About a year ago, one of my companies was in trouble: Sales were down, we had no new products, morale was rotten and my best people were leaving.
Obviously, there was a weakness in leadership. The CEO and his team weren't in touch with the staff or the customers. They hadn't developed any new lines of distribution; instead, they went back to our established customers, demanding more sales. There weren't any new marketing initiatives, and the CEO brought in a new marketing manager who was rude to the existing marketing team and clueless about our products.
Eventually, the CEO and his team had to be replaced. It took three months, but the rat's nest was finally cleared. Today, the company has turned around: Sales are up, profits are strong and morale is good.
The difference? Mission. The company's mission had been trampled on and forgotten. Without the mission, the spirit of the company was gone. Once the mission was reinstated, the company regained its life force and began to grow. (I discuss the importance of mission as part of the B-I Triangle in Rich Dad, Poor Dad.)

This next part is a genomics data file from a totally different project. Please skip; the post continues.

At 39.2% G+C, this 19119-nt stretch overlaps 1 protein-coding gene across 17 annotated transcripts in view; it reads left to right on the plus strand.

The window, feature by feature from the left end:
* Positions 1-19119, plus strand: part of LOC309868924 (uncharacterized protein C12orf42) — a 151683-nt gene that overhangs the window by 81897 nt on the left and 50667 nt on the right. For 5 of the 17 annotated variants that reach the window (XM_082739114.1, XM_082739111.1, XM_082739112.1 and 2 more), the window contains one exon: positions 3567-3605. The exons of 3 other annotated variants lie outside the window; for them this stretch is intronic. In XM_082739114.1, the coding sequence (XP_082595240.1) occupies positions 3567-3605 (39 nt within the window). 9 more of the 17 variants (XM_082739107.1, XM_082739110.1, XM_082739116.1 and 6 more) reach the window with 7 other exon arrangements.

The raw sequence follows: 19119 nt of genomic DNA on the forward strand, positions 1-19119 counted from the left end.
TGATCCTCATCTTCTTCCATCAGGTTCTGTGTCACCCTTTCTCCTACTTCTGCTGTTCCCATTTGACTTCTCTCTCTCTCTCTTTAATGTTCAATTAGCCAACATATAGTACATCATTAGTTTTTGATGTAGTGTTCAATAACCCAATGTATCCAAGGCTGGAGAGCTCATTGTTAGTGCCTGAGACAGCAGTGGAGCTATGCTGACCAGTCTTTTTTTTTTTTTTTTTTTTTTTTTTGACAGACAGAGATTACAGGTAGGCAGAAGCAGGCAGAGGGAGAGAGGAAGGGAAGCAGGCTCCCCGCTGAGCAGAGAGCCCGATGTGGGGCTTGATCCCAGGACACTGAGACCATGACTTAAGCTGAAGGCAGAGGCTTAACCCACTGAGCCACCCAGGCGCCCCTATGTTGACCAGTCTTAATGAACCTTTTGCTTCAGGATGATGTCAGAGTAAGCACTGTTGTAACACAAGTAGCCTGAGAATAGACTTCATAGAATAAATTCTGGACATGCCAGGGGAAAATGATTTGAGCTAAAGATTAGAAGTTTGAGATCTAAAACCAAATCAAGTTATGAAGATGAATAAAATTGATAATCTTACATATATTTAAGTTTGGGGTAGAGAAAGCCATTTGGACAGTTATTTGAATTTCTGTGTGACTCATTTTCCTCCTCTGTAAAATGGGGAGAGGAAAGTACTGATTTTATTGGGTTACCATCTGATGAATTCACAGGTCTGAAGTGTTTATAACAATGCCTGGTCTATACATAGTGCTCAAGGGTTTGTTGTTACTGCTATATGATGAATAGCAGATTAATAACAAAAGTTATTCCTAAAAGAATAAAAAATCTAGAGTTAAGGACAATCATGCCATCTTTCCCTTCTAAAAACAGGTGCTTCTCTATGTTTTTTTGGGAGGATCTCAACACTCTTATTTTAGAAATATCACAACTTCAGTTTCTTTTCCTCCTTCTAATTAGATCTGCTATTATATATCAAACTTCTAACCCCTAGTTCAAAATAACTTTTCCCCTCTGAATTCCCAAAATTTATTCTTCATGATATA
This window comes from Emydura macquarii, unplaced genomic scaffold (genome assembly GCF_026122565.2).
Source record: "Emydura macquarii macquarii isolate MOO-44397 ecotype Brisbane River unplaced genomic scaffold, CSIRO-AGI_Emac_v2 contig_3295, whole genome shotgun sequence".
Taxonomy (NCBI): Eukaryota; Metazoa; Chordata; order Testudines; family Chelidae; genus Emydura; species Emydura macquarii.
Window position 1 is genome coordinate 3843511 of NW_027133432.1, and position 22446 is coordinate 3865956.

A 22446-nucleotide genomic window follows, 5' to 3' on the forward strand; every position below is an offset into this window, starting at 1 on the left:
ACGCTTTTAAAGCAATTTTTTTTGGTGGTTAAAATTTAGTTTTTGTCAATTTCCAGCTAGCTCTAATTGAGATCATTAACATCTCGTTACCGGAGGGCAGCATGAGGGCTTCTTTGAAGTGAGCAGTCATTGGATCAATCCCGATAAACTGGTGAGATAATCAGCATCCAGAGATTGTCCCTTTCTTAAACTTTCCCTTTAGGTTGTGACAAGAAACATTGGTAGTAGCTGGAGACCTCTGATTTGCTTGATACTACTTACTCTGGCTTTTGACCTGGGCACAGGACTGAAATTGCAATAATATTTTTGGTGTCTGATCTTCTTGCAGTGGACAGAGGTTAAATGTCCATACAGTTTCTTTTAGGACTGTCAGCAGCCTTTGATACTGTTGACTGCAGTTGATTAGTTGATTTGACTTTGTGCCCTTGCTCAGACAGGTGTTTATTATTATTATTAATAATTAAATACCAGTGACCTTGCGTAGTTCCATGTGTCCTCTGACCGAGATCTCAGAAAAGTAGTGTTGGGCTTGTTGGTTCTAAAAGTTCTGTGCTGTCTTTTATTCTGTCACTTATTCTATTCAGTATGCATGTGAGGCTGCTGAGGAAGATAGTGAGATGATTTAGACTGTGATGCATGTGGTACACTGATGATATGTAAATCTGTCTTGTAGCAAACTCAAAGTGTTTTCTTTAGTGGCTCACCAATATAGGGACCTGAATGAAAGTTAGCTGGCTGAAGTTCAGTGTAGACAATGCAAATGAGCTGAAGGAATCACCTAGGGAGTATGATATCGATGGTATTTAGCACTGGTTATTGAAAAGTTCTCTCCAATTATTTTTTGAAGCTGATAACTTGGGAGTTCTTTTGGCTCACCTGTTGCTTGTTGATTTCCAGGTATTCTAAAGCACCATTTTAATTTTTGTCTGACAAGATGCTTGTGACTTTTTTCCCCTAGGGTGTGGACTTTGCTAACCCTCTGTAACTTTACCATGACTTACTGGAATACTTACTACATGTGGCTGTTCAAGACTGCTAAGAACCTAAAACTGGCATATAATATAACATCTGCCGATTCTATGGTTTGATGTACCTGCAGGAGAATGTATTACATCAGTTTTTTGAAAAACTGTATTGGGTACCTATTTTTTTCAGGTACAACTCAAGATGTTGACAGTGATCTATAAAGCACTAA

The other day, I was on a South African radio interview with my entrepreneurial hero Sir Richard Branson, founder of the Virgin brand empire. Branson and I talked about our companies and why we were doing business in South Africa. It was clear he was very much in touch with his corporate mission. At one point, he said, "I'm entering the South African economy to take on the incumbents. They're making too much money." It was clear he was sincere about his desire to treat South African consumers fairly.
I was in Australia when Branson entered the Australian airline business. He took on the established incumbents there, too. It didn't take Virgin long to win over Australian travelers. And once Branson had convinced the Australians of his corporate sincerity, he took on the incumbents in other businesses. Being true to its mission is one reason Virgin is such a powerful global brand.
My rich dad warned me about hiring corporate leaders to take over an entrepreneurial business. He said, "Most corporate leaders pay lip service to the founder's mission. Without the entrepreneur's spirit, the company dies and turns into a corpse-o-ration--a business without a spirit." If your company is dying in spirit or bottom-line profitability, put your entrepreneurial strengths--passion, drive and creativity--to work. Focus your attention on the lifeblood of thriving businesses: your mission.
Robert Kiyosaki, author of the Rich Dad series of books, is an investor, entrepreneur, and educator whose perspectives have changed the way people think about money and investing.